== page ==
The recent article in Health Affairs about John McCain’s health care reform plan is not to be taken seriously. It reads like it was written by Barack Obama’s campaign staff. John Goodman does a good job of exposing how slanted the piece really is:
Somewhat unusual for an article in Health Affairs, this piece is incredibly biased. Among other things, the paper ignores the reasons why economists tend to like proposals such as the McCain plan. That is, it ignores the expected benefits:
Among the plan’s many benefits is that it would bring more equity to the tax structure as it affects health insurance:
The current system of $250 billion in annual health insurance tax subsidies is regressive – giving families in the top fifth of the income distribution four times as much tax relief as families in the bottom fifth. Replacing this system with a same-subsidy-for-all arrangement (as McCain advocates) seems desirable on equity grounds.
And McCain’s plan would remove the perverse incentives that cause overinsurance and overutilization:
The current system encourages wasteful overinsurance (because taxpayers subsidize up to half the costs of marginal purchases). By contrast, a fixed-sum tax credit (as McCain advocates) subsidizes the core insurance that we want everyone to have, leaving people free to purchase additional insurance with after-tax dollars. This type of reform seems desirable on efficiency grounds.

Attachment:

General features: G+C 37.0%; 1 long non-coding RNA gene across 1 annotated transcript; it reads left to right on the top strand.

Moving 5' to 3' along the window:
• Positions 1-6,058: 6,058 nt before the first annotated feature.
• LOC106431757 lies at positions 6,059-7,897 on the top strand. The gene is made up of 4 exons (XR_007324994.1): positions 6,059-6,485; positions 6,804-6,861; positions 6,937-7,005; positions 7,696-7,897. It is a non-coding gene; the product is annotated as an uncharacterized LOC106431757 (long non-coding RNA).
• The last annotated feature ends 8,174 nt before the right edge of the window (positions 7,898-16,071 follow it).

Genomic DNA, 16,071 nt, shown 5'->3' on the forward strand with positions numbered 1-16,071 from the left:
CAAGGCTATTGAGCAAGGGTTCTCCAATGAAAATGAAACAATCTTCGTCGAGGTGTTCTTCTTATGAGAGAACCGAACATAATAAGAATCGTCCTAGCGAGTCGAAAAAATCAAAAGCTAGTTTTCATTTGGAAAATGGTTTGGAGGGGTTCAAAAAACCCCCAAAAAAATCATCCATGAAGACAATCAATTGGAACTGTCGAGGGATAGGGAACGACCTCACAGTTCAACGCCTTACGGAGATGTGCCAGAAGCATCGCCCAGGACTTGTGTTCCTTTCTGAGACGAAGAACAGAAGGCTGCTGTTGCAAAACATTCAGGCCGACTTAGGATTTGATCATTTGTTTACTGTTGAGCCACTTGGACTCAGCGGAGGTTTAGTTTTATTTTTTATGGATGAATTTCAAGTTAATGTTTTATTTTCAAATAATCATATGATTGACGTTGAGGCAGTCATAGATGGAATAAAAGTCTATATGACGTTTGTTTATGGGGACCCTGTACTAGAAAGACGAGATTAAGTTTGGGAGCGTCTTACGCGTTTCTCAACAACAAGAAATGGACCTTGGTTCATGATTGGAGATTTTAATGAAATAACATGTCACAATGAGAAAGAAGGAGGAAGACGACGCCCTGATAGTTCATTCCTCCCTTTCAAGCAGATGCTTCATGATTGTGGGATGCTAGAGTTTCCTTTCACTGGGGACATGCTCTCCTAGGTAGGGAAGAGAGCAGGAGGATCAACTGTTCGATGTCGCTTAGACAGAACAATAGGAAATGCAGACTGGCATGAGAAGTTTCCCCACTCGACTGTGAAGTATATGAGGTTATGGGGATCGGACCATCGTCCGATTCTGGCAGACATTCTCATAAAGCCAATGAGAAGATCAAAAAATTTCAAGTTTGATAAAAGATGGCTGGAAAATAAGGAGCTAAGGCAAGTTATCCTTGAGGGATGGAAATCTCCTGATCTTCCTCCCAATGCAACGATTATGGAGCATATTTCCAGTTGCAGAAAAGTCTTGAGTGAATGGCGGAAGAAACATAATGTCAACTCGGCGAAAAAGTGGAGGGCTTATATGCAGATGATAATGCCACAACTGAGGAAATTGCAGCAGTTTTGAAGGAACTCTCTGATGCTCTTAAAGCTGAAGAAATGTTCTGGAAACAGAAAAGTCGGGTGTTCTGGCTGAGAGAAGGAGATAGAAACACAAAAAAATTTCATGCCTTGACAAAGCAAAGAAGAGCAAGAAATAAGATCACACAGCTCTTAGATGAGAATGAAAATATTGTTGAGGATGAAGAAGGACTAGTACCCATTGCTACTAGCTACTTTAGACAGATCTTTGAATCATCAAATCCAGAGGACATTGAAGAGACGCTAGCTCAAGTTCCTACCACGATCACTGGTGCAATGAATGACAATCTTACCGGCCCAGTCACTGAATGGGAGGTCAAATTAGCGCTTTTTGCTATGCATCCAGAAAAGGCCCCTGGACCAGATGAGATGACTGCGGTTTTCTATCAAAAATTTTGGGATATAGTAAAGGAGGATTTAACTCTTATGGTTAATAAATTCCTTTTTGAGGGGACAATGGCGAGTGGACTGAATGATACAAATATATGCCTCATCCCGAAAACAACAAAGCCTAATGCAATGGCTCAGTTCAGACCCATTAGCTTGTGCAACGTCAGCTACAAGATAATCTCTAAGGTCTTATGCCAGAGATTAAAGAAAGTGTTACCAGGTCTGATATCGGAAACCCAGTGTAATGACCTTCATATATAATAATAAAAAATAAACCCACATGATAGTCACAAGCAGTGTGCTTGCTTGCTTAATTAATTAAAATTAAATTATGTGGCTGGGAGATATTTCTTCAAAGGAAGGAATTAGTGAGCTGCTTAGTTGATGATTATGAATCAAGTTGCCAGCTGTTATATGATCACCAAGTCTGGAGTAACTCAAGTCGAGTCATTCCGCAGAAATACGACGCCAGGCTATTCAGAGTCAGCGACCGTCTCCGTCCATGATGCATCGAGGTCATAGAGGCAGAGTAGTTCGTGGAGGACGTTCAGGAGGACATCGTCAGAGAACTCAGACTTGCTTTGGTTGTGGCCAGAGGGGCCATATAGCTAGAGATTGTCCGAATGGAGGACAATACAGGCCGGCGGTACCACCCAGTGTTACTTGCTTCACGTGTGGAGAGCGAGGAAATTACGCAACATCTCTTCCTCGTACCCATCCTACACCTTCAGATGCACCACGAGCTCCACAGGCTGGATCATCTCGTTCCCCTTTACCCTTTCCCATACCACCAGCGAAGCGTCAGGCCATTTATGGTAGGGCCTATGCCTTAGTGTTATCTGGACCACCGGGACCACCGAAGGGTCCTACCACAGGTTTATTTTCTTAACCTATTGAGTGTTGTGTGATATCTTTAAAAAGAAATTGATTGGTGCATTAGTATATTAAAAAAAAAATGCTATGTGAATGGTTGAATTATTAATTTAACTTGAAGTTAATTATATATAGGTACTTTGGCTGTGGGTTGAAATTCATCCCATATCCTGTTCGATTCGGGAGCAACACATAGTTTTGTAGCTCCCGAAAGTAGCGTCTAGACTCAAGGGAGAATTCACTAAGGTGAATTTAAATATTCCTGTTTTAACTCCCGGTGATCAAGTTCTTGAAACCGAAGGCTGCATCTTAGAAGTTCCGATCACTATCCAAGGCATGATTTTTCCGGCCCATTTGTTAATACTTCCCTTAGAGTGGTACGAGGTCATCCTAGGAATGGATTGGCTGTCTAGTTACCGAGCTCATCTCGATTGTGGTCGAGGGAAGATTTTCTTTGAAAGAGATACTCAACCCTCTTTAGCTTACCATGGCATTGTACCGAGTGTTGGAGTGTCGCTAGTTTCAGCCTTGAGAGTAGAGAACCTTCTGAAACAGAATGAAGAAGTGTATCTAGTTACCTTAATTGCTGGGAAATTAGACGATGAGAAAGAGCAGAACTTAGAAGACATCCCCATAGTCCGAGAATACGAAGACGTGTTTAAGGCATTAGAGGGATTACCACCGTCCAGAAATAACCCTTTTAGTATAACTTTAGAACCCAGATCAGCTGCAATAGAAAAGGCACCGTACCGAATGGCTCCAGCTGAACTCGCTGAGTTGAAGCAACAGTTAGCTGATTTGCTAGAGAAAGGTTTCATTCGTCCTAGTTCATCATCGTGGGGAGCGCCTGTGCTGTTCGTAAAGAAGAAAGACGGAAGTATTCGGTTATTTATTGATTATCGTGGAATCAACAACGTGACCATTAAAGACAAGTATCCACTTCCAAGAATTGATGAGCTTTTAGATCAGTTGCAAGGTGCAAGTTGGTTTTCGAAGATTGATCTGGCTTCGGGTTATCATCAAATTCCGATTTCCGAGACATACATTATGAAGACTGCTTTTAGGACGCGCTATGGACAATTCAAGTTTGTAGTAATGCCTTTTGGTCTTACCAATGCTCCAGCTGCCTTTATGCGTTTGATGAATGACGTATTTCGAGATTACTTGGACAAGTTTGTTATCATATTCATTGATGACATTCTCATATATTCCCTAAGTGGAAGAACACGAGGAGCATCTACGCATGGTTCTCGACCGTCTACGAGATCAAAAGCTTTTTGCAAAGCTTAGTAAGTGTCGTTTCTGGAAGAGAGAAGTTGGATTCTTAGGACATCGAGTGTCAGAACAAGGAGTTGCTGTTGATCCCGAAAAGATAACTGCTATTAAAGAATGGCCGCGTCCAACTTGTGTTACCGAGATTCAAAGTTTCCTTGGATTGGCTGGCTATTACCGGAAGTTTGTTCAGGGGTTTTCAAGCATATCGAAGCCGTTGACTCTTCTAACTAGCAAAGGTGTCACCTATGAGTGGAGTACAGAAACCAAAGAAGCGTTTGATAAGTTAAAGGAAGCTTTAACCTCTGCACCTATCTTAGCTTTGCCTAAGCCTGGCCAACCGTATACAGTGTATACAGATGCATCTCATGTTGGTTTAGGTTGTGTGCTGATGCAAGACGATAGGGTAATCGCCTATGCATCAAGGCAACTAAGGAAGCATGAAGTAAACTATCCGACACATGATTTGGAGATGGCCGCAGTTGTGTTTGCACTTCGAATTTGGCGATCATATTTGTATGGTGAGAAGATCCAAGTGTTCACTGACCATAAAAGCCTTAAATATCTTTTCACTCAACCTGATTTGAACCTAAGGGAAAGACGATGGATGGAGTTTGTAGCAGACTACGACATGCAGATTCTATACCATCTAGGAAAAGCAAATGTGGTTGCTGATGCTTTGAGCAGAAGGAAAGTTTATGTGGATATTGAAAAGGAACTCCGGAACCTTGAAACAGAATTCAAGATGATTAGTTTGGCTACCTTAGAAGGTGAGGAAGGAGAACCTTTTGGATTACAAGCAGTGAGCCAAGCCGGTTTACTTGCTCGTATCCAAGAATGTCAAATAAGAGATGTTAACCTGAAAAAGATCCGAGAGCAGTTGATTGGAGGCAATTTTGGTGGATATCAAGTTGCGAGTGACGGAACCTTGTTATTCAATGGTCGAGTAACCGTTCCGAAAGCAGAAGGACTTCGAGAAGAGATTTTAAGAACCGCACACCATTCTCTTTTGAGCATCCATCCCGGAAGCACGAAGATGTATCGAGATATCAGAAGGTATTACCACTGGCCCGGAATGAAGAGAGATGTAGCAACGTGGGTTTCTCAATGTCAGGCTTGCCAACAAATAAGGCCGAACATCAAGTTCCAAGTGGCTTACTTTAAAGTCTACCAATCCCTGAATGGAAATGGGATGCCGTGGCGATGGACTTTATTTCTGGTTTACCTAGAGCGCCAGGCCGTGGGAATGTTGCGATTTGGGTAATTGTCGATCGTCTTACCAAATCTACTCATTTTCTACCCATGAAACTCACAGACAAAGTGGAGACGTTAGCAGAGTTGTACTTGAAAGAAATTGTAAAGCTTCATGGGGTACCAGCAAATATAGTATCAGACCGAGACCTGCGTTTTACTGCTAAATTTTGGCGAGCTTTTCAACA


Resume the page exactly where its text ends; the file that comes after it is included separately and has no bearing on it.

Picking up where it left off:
The plan would also remove the necessity of keeping a dead end or otherwise unpleasant job just to remain insured:
The current system’s failure to subsidize all insurance uniformly, regardless of how acquired, contributes to job lock and discourages labor market mobility. By contrast, McCain would subsidize all insurance the same.
McCain’s plan would also eliminate the free rider problem that leads to much “uninsurance”:
Embedded in a McCain-type proposal is a pay-or-play choice for individuals. Middle-income families who choose to be uninsured would face up to $5,000 in additional taxes. So there would be no free ride. Relative to the current system, the “tax price” of uninsurance would be transparent and large.
Goodman correctly concludes that the authors had no real interest in the many benefits McCain’s approach to reform offers:
The authors of the attack piece apparently concluded that equity, efficiency (cost control), factor mobility and political transparency are not very valuable goals – not even worth discussing!
Sadly, that once-august journal has become just another media outfit publishing Democrat talking points under the guise of objective analysis.